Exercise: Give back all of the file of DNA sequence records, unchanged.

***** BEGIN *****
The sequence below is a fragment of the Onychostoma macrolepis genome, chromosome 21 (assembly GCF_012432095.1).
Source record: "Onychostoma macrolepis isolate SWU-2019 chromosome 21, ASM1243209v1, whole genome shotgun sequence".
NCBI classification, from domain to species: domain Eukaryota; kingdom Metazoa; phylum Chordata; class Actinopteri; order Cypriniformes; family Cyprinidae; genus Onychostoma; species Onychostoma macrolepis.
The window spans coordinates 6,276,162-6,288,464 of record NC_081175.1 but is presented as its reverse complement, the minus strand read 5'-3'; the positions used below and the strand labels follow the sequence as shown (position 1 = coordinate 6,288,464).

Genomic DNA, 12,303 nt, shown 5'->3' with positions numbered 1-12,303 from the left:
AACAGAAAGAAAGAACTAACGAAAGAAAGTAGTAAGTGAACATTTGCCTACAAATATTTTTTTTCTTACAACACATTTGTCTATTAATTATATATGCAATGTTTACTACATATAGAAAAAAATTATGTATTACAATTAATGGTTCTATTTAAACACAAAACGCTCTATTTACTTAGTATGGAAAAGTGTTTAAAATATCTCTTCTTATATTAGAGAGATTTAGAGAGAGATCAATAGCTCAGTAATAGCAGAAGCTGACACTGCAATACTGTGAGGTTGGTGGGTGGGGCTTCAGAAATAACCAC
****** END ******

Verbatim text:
The sequence below is a fragment of the Onychostoma macrolepis genome, chromosome 21 (assembly GCF_012432095.1).
Source record: "Onychostoma macrolepis isolate SWU-2019 chromosome 21, ASM1243209v1, whole genome shotgun sequence".
NCBI classification, from domain to species: domain Eukaryota; kingdom Metazoa; phylum Chordata; class Actinopteri; order Cypriniformes; family Cyprinidae; genus Onychostoma; species Onychostoma macrolepis.
The window spans coordinates 6,276,162-6,288,464 of record NC_081175.1 but is presented as its reverse complement, the minus strand read 5'-3'; the positions used below and the strand labels follow the sequence as shown (position 1 = coordinate 6,288,464).

Genomic DNA, 12,303 nt, shown 5'->3' with positions numbered 1-12,303 from the left:
AACAGAAAGAAAGAACTAACGAAAGAAAGTAGTAAGTGAACATTTGCCTACAAATATTTTTTTTCTTACAACACATTTGTCTATTAATTATATATGCAATGTTTACTACATATAGAAAAAAATTATGTATTACAATTAATGGTTCTATTTAAACACAAAACGCTCTATTTACTTAGTATGGAAAAGTGTTTAAAATATCTCTTCTTATATTAGAGAGATTTAGAGAGAGATCAATAGCTCAGTAATAGCAGAAGCTGACACTGCAATACTGTGAGGTTGGTGGGTGGGGCTTCAGAAATAACCAC